What Logistics Leaders Need to Know About the ELD Mandate
The Electronic Logging Device (ELD) mandate is expected to go into effect on December 18, 2017, as planned. With the implementation date looming, logistics leaders should consider the potential regulatory and commercial impact of the mandate on their and others’ assets, drivers and operations.
Essential Regulatory Information
First, while the ELD roll-out is being referred to as a “phased approach,” this refers only to the severity of the penalties, not to the requirements themselves. Federal Motor Carrier Safety Administration (FMCSA) officials have indicated that for the period of December 18, 2017 to April 1, 2018, violations will result in fines or citations. After April 1, 2018, non-compliant trucks could be placed out of service.
Perhaps less obviously, ELD-related violations may also affect a carrier’s ability to find affordable insurance. When ELD-related violations force a truck out-of-service, the carrier’s Safety Measurement System (SMS) value will be negatively impacted. Because that value is used to determine a carrier’s insurability, non-compliance with the ELD mandate could cause a costly hike in insurance rates.
Second, while the FMCSA and Commercial Vehicle Safety Alliance (CVSA) have worked to promote a uniform roll-out among state law enforcement agencies, some confusion and disproportional enforcement is probably inevitable. Because the application of fines and penalties could vary, at least initially, stakeholders should understand these differences. Additionally, carriers should be prepared to help educate law enforcement officials. Enforcement officers with varying degrees of training will be asked to read data from a range of ELD devices, and well-trained drivers will be better positioned to expedite the inspection process.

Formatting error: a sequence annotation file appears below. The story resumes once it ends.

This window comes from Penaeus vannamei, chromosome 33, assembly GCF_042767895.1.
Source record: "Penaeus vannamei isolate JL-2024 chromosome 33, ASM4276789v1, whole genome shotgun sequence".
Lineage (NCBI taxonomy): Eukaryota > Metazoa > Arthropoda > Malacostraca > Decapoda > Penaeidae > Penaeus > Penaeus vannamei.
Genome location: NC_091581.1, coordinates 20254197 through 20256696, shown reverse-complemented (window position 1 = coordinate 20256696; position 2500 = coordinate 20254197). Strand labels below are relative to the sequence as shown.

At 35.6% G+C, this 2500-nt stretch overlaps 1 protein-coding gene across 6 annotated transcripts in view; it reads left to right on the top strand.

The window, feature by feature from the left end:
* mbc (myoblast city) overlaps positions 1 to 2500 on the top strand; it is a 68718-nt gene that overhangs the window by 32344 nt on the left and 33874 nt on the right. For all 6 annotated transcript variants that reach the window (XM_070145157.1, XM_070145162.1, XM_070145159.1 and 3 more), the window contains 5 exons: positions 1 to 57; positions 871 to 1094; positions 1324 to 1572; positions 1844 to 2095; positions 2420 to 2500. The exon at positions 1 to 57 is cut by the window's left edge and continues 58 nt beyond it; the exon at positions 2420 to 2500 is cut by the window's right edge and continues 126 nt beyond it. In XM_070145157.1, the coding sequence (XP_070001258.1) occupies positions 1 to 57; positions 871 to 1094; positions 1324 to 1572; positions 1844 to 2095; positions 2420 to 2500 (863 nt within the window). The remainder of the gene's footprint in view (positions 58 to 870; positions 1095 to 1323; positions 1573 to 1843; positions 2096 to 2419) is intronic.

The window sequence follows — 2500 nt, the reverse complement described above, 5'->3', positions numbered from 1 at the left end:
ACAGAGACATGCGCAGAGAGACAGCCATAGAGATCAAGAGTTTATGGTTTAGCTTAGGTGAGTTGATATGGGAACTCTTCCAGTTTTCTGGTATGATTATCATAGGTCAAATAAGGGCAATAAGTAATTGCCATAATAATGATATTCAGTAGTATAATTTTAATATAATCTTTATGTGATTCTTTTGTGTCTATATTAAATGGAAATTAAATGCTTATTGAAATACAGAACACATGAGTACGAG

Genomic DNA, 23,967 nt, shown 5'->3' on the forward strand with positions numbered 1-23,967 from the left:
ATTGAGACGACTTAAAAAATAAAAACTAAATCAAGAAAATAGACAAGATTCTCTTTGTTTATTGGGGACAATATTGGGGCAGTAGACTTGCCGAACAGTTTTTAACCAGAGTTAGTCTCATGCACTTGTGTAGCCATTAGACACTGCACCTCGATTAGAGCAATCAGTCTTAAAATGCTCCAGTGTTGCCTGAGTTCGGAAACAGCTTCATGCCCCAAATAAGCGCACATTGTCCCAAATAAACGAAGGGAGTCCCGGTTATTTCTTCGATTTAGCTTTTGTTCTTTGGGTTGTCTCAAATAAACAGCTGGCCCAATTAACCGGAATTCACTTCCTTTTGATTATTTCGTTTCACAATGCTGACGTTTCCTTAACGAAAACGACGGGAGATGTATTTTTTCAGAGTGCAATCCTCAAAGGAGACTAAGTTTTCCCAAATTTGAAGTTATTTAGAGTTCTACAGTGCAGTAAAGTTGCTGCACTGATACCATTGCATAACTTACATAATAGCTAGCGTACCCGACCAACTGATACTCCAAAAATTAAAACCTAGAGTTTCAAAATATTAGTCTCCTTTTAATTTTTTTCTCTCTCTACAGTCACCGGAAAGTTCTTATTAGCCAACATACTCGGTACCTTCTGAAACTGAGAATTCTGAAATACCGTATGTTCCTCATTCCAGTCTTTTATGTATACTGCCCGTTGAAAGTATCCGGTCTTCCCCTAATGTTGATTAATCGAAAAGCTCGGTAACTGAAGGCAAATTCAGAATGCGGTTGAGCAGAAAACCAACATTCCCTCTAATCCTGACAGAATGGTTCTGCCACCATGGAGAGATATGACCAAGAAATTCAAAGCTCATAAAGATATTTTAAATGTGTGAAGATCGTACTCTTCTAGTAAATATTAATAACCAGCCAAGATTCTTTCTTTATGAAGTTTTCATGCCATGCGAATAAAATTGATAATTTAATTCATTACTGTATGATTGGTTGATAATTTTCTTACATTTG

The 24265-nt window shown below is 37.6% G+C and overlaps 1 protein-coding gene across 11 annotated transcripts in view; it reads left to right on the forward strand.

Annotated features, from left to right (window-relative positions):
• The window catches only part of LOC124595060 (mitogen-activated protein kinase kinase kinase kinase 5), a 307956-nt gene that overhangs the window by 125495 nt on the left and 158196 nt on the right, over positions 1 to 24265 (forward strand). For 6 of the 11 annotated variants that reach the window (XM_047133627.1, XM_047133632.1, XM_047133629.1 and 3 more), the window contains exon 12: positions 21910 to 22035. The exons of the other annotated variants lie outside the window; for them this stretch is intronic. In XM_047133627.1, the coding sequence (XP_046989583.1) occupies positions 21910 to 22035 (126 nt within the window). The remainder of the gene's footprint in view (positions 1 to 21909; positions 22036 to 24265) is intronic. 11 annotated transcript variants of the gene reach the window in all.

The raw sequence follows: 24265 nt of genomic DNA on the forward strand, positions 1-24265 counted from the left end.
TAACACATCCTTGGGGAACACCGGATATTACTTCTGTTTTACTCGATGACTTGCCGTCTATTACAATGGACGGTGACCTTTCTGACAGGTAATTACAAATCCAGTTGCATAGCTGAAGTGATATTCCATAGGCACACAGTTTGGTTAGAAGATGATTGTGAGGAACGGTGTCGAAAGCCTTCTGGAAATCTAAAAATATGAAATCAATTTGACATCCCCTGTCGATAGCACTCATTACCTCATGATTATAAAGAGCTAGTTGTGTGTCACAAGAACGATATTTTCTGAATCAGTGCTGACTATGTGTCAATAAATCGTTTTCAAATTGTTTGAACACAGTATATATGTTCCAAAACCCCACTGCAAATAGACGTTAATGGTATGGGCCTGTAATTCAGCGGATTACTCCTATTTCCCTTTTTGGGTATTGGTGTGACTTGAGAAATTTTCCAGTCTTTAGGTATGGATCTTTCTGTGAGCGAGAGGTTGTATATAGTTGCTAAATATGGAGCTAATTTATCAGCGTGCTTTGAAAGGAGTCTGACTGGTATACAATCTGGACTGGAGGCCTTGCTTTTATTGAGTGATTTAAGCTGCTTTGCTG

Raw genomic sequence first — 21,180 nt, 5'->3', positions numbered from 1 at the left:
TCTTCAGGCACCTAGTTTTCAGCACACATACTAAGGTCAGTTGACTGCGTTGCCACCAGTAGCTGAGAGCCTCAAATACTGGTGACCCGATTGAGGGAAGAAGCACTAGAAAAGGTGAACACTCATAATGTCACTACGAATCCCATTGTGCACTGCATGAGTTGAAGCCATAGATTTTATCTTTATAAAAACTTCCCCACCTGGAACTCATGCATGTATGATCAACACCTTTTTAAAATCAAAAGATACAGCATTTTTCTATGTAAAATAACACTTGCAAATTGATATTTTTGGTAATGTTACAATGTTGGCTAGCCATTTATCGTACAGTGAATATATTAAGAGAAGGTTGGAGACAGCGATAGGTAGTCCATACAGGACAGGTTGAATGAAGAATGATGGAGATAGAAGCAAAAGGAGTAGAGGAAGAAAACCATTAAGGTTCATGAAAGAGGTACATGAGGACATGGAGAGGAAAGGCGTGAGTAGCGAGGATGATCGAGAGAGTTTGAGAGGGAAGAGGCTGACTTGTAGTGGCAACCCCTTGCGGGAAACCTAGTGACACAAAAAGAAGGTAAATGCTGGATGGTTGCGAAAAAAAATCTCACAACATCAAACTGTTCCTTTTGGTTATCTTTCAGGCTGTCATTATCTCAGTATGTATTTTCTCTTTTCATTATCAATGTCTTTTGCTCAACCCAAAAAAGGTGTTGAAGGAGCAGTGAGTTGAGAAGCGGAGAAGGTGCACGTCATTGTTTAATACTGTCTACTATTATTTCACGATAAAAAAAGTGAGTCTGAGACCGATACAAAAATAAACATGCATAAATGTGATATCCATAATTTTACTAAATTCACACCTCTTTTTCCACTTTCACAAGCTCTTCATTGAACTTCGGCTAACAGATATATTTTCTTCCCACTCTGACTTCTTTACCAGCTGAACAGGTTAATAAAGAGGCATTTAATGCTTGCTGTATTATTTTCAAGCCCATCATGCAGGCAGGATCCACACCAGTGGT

Third, and most obviously, the ELD mandate will not immediately apply to all trucks. A driver who currently uses a compliant Automatic On-Board Recording Device (AOBRD) may continue to do so until December 2019. Also, a driver who is not required by regulation to complete driver logs for more than 8 days during a month may continue to use paper logs. Drivers who conduct drive-away-tow-away operations may also continue to use paper logs, as may drivers of trucks manufactured before 2000.
Carriers should implement driver and back-office training to ensure that employees are well-versed on the ELD mandate. Drivers should know how to access and print out their ELD log from their mobile device or tablet, and they should also retain the ELD user manual in their vehicle at all times, including to assist inspection officers and mitigate potential delays related to inspections.
The ELD mandate will have a significant impact on carriers’ operations, especially in the short term. When choosing when to comply, carriers should consider the fines, penalties, and out-of-service orders associated with non-compliance; the potential impact on safety scores and insurability; and the opportunities that the disruption is likely to create. With thoughtful planning and proactive training, the ELD mandate need not be a barrier to success; rather, carriers that anticipate these issues will capture business while their competitors work through the kinks.
Dan Broderick is general counsel at AFN Logistics, a dynamic third-party logistics provider. Dan has over 12 years of experience in legal, planning, and operational roles in the transportation, telecommunications, government contracting, and energy industries.
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